“For a couple of hours we cast care aside,” Churchill would recall. Yet he knew, as did the president, that this “jolly evening” would be only a brief interlude before they returned to grappling with formidable realities. Forty-eight hours later they’d be in Tehran, together confronting a stony Stalin for the first time. The fragile hope of steering their increasingly contentious alliance through a devastating war and into a shared, lasting peace seemed not just a challenge but an impossible mission.
Yet, on that Thanksgiving, they found the will and the discipline to put these dispiriting concerns aside.
I share this story because, on this Thanksgiving, as our nation grows overwhelmed by a pandemic’s grim and seemingly relentless mathematics, by the mounting tallies of the infected and the dead, some might feel it would be impossible, if not inappropriate, to celebrate. Or to give thanks. Or to be hopeful.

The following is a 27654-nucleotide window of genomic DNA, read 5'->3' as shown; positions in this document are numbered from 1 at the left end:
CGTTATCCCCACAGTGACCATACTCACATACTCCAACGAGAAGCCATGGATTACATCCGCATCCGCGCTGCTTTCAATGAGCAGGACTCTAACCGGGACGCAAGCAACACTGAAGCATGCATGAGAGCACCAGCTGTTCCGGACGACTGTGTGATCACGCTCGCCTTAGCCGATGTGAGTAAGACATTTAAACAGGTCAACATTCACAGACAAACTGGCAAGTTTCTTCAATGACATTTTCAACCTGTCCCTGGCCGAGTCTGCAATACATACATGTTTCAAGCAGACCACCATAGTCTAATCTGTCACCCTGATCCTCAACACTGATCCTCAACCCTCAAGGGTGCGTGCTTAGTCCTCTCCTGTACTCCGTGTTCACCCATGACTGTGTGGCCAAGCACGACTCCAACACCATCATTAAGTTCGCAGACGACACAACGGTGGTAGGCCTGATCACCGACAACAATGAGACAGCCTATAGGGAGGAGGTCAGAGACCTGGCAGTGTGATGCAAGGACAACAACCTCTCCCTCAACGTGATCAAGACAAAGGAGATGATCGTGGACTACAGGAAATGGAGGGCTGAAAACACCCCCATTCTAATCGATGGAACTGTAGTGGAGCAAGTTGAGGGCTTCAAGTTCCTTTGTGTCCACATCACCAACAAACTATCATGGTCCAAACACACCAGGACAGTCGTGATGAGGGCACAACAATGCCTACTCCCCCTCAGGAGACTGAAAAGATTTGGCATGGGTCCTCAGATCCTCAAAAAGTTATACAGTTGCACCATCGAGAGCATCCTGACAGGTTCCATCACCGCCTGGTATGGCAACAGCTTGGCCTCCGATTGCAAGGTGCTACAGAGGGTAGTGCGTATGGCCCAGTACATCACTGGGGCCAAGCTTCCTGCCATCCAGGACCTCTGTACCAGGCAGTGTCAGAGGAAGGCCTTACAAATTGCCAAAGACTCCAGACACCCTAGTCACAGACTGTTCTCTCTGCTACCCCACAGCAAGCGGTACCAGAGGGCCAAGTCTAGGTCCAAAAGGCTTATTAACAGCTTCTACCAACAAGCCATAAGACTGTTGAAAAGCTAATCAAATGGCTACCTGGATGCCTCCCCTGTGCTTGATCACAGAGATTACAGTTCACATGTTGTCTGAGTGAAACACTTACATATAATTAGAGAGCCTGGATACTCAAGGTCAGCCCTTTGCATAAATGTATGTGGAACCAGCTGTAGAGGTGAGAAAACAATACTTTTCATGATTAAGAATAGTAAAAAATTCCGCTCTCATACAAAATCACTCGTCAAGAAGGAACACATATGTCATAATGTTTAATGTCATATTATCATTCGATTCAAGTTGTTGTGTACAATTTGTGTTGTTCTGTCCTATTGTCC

However, imbedded in this piquant bit of wartime history, I believe, is an insight, one that is as salutary as it is instructive: Let us give thanks when we can; let us celebrate when we can; let us find reason to be hopeful when we can. These rare moments have an energizing power that perhaps can help lead us through whatever lies ahead.
Howard Blum is a writer and contributing editor for Vanity Fair, a former Village Voice and New York Times reporter, and the author of more than a dozen nonfiction books. His latest book is “Night of the Assassins: The Untold Story of Hitler’s Plot to Kill FDR, Churchill and Stalin” (2020, HarperCollins).